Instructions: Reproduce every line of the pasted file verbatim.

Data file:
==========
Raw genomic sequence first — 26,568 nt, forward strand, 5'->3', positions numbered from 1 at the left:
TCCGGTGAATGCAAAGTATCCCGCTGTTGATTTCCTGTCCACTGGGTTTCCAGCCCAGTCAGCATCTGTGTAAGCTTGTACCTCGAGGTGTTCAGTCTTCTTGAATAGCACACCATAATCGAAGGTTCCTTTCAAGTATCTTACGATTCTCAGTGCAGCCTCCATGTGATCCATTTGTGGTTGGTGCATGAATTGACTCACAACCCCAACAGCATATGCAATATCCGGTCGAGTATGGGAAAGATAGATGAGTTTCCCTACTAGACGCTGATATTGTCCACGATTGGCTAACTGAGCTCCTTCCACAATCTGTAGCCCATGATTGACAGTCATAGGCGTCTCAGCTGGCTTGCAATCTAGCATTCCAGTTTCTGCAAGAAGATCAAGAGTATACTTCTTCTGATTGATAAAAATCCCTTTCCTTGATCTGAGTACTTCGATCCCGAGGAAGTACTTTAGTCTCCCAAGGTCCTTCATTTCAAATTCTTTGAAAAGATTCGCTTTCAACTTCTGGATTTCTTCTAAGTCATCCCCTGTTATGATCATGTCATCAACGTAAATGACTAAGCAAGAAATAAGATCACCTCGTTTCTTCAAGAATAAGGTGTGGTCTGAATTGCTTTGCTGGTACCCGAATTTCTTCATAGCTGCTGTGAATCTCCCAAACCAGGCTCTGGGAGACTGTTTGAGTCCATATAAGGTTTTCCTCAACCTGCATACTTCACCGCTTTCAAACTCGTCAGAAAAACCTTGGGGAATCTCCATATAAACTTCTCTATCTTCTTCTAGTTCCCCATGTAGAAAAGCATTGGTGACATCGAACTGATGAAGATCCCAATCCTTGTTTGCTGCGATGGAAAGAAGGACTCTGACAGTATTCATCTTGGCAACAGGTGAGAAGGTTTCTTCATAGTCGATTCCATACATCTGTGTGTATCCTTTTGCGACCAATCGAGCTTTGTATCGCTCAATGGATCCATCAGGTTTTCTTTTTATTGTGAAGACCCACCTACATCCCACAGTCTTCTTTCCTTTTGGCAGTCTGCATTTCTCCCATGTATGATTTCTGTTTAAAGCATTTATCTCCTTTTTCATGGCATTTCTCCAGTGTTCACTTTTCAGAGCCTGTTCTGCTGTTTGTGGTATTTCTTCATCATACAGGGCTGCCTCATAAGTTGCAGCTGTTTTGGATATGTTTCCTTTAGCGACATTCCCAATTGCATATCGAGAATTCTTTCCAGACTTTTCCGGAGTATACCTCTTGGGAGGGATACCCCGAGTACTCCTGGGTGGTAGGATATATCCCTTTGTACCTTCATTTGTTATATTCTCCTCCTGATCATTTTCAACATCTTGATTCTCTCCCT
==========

Raw genomic sequence first — 26,568 nt, forward strand, 5'->3', positions numbered from 1 at the left:
TCCGGTGAATGCAAAGTATCCCGCTGTTGATTTCCTGTCCACTGGGTTTCCAGCCCAGTCAGCATCTGTGTAAGCTTGTACCTCGAGGTGTTCAGTCTTCTTGAATAGCACACCATAATCGAAGGTTCCTTTCAAGTATCTTACGATTCTCAGTGCAGCCTCCATGTGATCCATTTGTGGTTGGTGCATGAATTGACTCACAACCCCAACAGCATATGCAATATCCGGTCGAGTATGGGAAAGATAGATGAGTTTCCCTACTAGACGCTGATATTGTCCACGATTGGCTAACTGAGCTCCTTCCACAATCTGTAGCCCATGATTGACAGTCATAGGCGTCTCAGCTGGCTTGCAATCTAGCATTCCAGTTTCTGCAAGAAGATCAAGAGTATACTTCTTCTGATTGATAAAAATCCCTTTCCTTGATCTGAGTACTTCGATCCCGAGGAAGTACTTTAGTCTCCCAAGGTCCTTCATTTCAAATTCTTTGAAAAGATTCGCTTTCAACTTCTGGATTTCTTCTAAGTCATCCCCTGTTATGATCATGTCATCAACGTAAATGACTAAGCAAGAAATAAGATCACCTCGTTTCTTCAAGAATAAGGTGTGGTCTGAATTGCTTTGCTGGTACCCGAATTTCTTCATAGCTGCTGTGAATCTCCCAAACCAGGCTCTGGGAGACTGTTTGAGTCCATATAAGGTTTTCCTCAACCTGCATACTTCACCGCTTTCAAACTCGTCAGAAAAACCTTGGGGAATCTCCATATAAACTTCTCTATCTTCTTCTAGTTCCCCATGTAGAAAAGCATTGGTGACATCGAACTGATGAAGATCCCAATCCTTGTTTGCTGCGATGGAAAGAAGGACTCTGACAGTATTCATCTTGGCAACAGGTGAGAAGGTTTCTTCATAGTCGATTCCATACATCTGTGTGTATCCTTTTGCGACCAATCGAGCTTTGTATCGCTCAATGGATCCATCAGGTTTTCTTTTTATTGTGAAGACCCACCTACATCCCACAGTCTTCTTTCCTTTTGGCAGTCTGCATTTCTCCCATGTATGATTTCTGTTTAAAGCATTTATCTCCTTTTTCATGGCATTTCTCCAGTGTTCACTTTTCAGAGCCTGTTCTGCTGTTTGTGGTATTTCTTCATCATACAGGGCTGCCTCATAAGTTGCAGCTGTTTTGGATATGTTTCCTTTAGCGACATTCCCAATTGCATATCGAGAATTCTTTCCAGACTTTTCCGGAGTATACCTCTTGGGAGGGATACCCCGAGTACTCCTGGGTGGTAGGATATATCCCTTTGTACCTTCATTTGTTATATTCTCCTCCTGATCATTTTCAACATCTTGATTCTCTCCCT